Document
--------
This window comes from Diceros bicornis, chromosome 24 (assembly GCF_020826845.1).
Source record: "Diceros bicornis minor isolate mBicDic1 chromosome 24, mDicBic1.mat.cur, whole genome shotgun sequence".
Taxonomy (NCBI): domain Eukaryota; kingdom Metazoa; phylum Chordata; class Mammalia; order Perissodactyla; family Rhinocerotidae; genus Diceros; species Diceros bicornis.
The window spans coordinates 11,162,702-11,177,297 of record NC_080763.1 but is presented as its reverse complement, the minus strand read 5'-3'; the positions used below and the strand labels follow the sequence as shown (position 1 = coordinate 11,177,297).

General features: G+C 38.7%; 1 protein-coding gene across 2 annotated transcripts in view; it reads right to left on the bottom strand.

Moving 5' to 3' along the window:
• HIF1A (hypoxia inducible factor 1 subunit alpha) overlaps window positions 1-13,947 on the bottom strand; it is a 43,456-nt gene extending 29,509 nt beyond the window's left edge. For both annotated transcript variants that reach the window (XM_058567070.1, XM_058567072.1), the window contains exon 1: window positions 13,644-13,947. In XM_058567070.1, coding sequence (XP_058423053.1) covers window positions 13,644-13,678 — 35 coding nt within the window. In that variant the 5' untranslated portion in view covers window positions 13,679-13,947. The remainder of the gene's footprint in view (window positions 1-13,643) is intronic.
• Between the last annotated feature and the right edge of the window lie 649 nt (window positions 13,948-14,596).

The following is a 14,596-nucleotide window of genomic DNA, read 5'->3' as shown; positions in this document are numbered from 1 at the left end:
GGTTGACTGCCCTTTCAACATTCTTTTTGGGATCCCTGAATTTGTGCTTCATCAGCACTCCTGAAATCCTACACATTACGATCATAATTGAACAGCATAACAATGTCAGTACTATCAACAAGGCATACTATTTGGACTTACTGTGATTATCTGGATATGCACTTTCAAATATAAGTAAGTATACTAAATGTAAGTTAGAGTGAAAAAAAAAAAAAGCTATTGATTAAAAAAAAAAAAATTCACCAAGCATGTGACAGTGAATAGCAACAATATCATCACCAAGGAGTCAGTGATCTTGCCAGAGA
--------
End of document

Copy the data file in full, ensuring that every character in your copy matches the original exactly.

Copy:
This window comes from Diceros bicornis, chromosome 24 (assembly GCF_020826845.1).
Source record: "Diceros bicornis minor isolate mBicDic1 chromosome 24, mDicBic1.mat.cur, whole genome shotgun sequence".
Taxonomy (NCBI): domain Eukaryota; kingdom Metazoa; phylum Chordata; class Mammalia; order Perissodactyla; family Rhinocerotidae; genus Diceros; species Diceros bicornis.
The window spans coordinates 11,162,702-11,177,297 of record NC_080763.1 but is presented as its reverse complement, the minus strand read 5'-3'; the positions used below and the strand labels follow the sequence as shown (position 1 = coordinate 11,177,297).

General features: G+C 38.7%; 1 protein-coding gene across 2 annotated transcripts in view; it reads right to left on the bottom strand.

Moving 5' to 3' along the window:
• HIF1A (hypoxia inducible factor 1 subunit alpha) overlaps window positions 1-13,947 on the bottom strand; it is a 43,456-nt gene extending 29,509 nt beyond the window's left edge. For both annotated transcript variants that reach the window (XM_058567070.1, XM_058567072.1), the window contains exon 1: window positions 13,644-13,947. In XM_058567070.1, coding sequence (XP_058423053.1) covers window positions 13,644-13,678 — 35 coding nt within the window. In that variant the 5' untranslated portion in view covers window positions 13,679-13,947. The remainder of the gene's footprint in view (window positions 1-13,643) is intronic.
• Between the last annotated feature and the right edge of the window lie 649 nt (window positions 13,948-14,596).

The following is a 14,596-nucleotide window of genomic DNA, read 5'->3' as shown; positions in this document are numbered from 1 at the left end:
GGTTGACTGCCCTTTCAACATTCTTTTTGGGATCCCTGAATTTGTGCTTCATCAGCACTCCTGAAATCCTACACATTACGATCATAATTGAACAGCATAACAATGTCAGTACTATCAACAAGGCATACTATTTGGACTTACTGTGATTATCTGGATATGCACTTTCAAATATAAGTAAGTATACTAAATGTAAGTTAGAGTGAAAAAAAAAAAAAGCTATTGATTAAAAAAAAAAAAATTCACCAAGCATGTGACAGTGAATAGCAACAATATCATCACCAAGGAGTCAGTGATCTTGCCAGAGA